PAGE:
Review: Gal*Gun: Double Peace (Nintendo Switch)

You never want to be this popular.

9 mins read

I’ve already reviewed Gal*Gun: Double Peace twice – once on import when it was originally released, and then again when PQube localised it for the rest of the world. I don’t have too much to add to either of those reviews in terms of an analysis of how they play, so I’ll point you in their direction for my full and in-depth thoughts in that regard. What I will also say here is that the Nintendo Switch is the ideal platform for these games, and Gal*Gun: Double Peace, as the most coherent and engaging of the series, plays perfectly well on its new home.

For this review, though, we’ll need to deal with the elephant in the room. Again. The thing that is unavoidable with any discussion to do with Gal*Gun is, of course, the fan service. This is an on-rails shooter with the unique quirk that you’re not shooting to kill. Rather, you play as a hapless guy who actually got… infected… with an entire quiver of arrows by Cupid, and now literally every girl around him wants to jump him. The only way he can fend them, their kisses, and professions of love off in his quest to find the girl of his dreams by the end of one day is to use a pheromone gun to drive each of the girls into a state of ecstasy.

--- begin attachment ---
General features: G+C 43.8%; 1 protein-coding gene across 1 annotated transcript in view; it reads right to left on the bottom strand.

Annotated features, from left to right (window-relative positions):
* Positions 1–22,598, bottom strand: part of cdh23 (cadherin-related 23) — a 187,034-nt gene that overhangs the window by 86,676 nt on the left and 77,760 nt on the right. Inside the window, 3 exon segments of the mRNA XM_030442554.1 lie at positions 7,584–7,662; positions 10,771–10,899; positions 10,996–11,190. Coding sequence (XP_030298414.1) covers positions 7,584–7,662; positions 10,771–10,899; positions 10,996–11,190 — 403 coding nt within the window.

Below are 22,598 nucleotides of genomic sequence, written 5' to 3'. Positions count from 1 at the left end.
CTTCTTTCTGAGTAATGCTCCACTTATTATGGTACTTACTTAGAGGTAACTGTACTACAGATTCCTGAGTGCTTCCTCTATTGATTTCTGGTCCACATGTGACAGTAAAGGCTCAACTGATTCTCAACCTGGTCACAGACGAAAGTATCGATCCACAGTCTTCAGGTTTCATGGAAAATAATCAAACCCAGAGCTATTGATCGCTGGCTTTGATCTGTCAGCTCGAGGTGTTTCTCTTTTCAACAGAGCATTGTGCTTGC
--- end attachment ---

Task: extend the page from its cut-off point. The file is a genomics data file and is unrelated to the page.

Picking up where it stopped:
If this was all there was to it, then Gal*Gun would be a fairly straightforward and inoffensive rails shooter, albeit one with a wacky concept. It’s where the fan service cuts in that people start to have issues with this series. The pheromone gun has a “zoom” function that, if placed over a girl, will make her clothes go slightly transparent. To be blunt, you’ll see a flash of lingerie at 50 per cent opacity for a second or two as you fire away and watch the girl melt in ecstasy. Then there’s Doki Doki mode, which works like a super-powered attack. Launch that and you’ll play a little minigame where you need to tap an icon all over the girl’s body before she explodes in ecstasy and takes all the other girls around her out.

Are these features pushing boundaries? Absolutely. I think it’s pretty safe to say they actually leap over those boundaries. The combination of voyeurism and the school setting is going to make people uncomfortable from just the screenshots. The way the game has several key scenes that play into various ecchi anime tropes isn’t going to help matters with these people.

The big question is what the fan service is in service of, though. Is Gal*Gun satirical, or titillating? Is it aiming to be sexy, or it’s using a bunch of “sexy anime” tropes to say something? That’s really the difference between something being uncomfortable just because it’s uncomfortable, or something that’s being uncomfortable to make a point. Study courses on transgressive art or the line between art and pornography and this is 101, first lecture stuff. The most basic foundation of the entire discussion. Gal*Gun certainly isn’t a complex or nuanced addition to the discussion, but I genuinely don’t see how anyone could see what it is doing as anything but satirical.